Van Riemsdyk was saying Monday that he learned a lot from Briere about how to deal with the pressures of postseason hockey. Claude Giroux, who is tied with Briere with a league-leading seven playoff goals, spent a season living in Briere's house. Couturier took over the room this year.
They have all benefited from Briere's leadership, from the lessons he himself learned from observing and playing with other greats.
"Growing up, I remember watching the Montreal Canadiens," Briere said. "Patrick Roy was always a great example of a goaltender who, the bigger the game was, he seemed to get better. Claude Lemieux scoring all those big goals in the playoffs – those were examples when I grew up. When I got to Buffalo, Chris Drury was another example for me of a guy . . . he always had a knack for making big plays at the right time."
With his 106 points in 104 career playoff games, Briere has made a case for himself as a great postseason performer. But he was quick to apply the brakes to that train of thought.
"I don't really see myself in quite that category," Briere said. "Those guys that I mentioned, they all have Stanley Cups. Until you win that, I don't think you can be considered in the same group."
And here's the thing. Drury won a Cup with Colorado in 2001. He played with Briere in Buffalo before signing a free-agent deal with the New York Rangers. Last year, the Rangers bought Drury out and, his knee in chronic pain, he retired.
He was 34. Same age Briere is right now.
"You just never know if you're going to have the chance to play in another playoff," Briere said. "Who knows? This could be my last playoff round. That's the way I've been approaching it. This could be my last chance. I have to make the most of it. When you're young, you think you're going to have all these games, you have all that time ahead of you to win all those Stanley Cups."
That is where Giroux and van Riemsdyk, Couturier and Schenn, Matt Read and Wayne Simmonds are now. The future is full of promise. For Briere and Kimmo Timonen and Scott Hartnell and Jaromir Jagr, the future is now. And now depends on that group of young players grasping the opportunity at hand and making the most of it.
With five of the required 16 victories in hand, the signs are good.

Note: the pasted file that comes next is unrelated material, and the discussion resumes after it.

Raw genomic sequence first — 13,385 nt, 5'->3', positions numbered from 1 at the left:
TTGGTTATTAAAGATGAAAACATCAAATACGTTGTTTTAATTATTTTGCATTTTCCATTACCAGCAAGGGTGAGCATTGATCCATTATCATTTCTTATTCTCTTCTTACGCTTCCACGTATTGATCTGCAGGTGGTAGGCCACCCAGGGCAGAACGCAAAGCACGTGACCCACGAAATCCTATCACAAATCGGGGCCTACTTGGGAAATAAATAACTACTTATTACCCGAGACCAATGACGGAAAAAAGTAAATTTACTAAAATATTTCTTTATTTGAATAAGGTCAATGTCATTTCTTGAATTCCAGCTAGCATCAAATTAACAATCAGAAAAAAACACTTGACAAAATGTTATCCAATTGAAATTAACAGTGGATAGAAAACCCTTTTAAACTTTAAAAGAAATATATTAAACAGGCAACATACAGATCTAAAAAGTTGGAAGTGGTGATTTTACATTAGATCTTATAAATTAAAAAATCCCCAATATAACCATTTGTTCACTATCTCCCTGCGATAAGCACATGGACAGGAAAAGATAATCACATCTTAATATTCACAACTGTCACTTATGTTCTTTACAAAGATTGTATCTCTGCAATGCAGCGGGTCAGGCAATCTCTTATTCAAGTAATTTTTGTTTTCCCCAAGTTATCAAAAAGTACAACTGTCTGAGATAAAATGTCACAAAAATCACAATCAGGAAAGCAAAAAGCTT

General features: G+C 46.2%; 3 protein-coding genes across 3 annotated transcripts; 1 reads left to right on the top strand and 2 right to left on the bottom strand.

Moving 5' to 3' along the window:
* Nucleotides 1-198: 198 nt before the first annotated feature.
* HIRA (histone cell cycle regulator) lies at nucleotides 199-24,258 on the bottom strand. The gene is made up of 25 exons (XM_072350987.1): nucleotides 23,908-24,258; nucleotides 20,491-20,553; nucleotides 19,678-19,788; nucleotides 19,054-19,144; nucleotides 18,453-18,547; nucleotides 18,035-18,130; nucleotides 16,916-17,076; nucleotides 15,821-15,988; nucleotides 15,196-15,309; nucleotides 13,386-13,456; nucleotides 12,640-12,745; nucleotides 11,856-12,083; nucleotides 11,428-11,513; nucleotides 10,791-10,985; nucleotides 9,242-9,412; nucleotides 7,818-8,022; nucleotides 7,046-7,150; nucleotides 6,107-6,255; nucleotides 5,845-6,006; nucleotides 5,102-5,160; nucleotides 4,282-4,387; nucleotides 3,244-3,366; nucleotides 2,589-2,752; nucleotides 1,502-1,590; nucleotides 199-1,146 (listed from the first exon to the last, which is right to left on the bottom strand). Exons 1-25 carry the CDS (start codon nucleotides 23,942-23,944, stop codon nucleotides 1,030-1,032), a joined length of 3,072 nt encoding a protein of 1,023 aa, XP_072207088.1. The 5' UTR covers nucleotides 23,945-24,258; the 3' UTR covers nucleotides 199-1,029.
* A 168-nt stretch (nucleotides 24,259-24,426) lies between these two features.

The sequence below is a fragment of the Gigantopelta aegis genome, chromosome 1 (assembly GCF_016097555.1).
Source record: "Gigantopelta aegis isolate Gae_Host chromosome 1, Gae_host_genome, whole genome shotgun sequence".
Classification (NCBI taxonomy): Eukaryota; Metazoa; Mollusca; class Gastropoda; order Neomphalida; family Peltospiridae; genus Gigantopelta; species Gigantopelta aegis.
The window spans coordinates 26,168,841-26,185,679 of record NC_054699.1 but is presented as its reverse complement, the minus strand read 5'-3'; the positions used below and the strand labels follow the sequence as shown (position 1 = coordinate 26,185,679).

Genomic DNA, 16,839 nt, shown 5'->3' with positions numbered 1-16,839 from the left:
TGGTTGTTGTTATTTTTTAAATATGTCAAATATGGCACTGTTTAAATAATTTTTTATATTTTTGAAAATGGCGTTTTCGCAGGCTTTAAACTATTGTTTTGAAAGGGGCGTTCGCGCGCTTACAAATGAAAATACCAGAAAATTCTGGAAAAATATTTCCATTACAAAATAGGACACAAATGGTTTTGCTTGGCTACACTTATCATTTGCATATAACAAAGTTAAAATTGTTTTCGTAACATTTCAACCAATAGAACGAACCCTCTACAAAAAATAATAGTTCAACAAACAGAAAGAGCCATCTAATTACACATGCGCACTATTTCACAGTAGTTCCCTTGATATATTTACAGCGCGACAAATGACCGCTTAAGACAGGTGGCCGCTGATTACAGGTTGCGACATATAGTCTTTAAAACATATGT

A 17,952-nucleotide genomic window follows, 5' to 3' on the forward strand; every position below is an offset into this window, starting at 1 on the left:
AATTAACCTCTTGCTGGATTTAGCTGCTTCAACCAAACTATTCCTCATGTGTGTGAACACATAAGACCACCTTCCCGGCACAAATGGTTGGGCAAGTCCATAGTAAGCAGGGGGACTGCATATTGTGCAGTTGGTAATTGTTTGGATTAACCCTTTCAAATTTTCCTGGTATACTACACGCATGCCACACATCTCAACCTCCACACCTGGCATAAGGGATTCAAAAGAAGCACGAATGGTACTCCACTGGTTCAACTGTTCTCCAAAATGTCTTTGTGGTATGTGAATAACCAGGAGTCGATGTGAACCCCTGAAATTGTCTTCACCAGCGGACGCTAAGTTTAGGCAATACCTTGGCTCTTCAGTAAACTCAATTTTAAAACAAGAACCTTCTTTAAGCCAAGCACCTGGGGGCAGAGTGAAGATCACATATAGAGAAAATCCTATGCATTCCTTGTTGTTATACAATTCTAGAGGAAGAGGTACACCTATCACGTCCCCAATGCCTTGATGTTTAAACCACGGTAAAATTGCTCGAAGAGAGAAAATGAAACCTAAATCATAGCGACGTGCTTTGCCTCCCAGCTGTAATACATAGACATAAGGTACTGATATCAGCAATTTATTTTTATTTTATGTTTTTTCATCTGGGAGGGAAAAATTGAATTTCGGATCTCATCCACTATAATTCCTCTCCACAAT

Couturier scored a hat trick in Game 2 against Pittsburgh in the first round, but his main contribution was playing defense against Penguins star Evgeni Malkin. In Game 1 Sunday, Couturier saw plenty of ice time against Ilya Kovalchuk and Zach Parise, two of the Devils' best players.
Couturier is 19.
"It's pretty amazing that we talk about someone who's 19 years old that way," Briere said. "His line was pretty amazing again [Sunday]."
Voracek fired the pass that sprung Briere for the breakaway he turned into his first goal, a huge momentum shifter. Voracek is 22. Van Riemsdyk, who scored a goal and screened goalie Marty Brodeur on Briere's overtime winner, will turn 23 on Friday. Schenn is just 20.
They all have assumed roles with great responsibility in coach Peter Laviolette's demanding system. They all have excellent speed, which puts enormous pressure on opponents night in and night out. The Devils, pushed to seven games in the first round, wilted under that pressure by midway through the second period of Game 1.
Make no mistake. Briere is still as dangerous a scorer, especially in the postseason, as the Flyers have. At 37, Timonen is their most fluid and versatile defensemen. Hartnell, who turned 30 last month, is a vital cog in this machine.
The young guys need these veterans if they're going to win it all. But the veterans know they are only going as far as the younger legs will carry them.
From here, it looks like that might be pretty far indeed.
Contact Phil Sheridan at 215-854-2844, email@example.com, or @Sheridanscribe on Twitter. Read his blog, "Philabuster," at http://go.philly.com/philabuster. Read his columns at www.philly.com/philsheridan.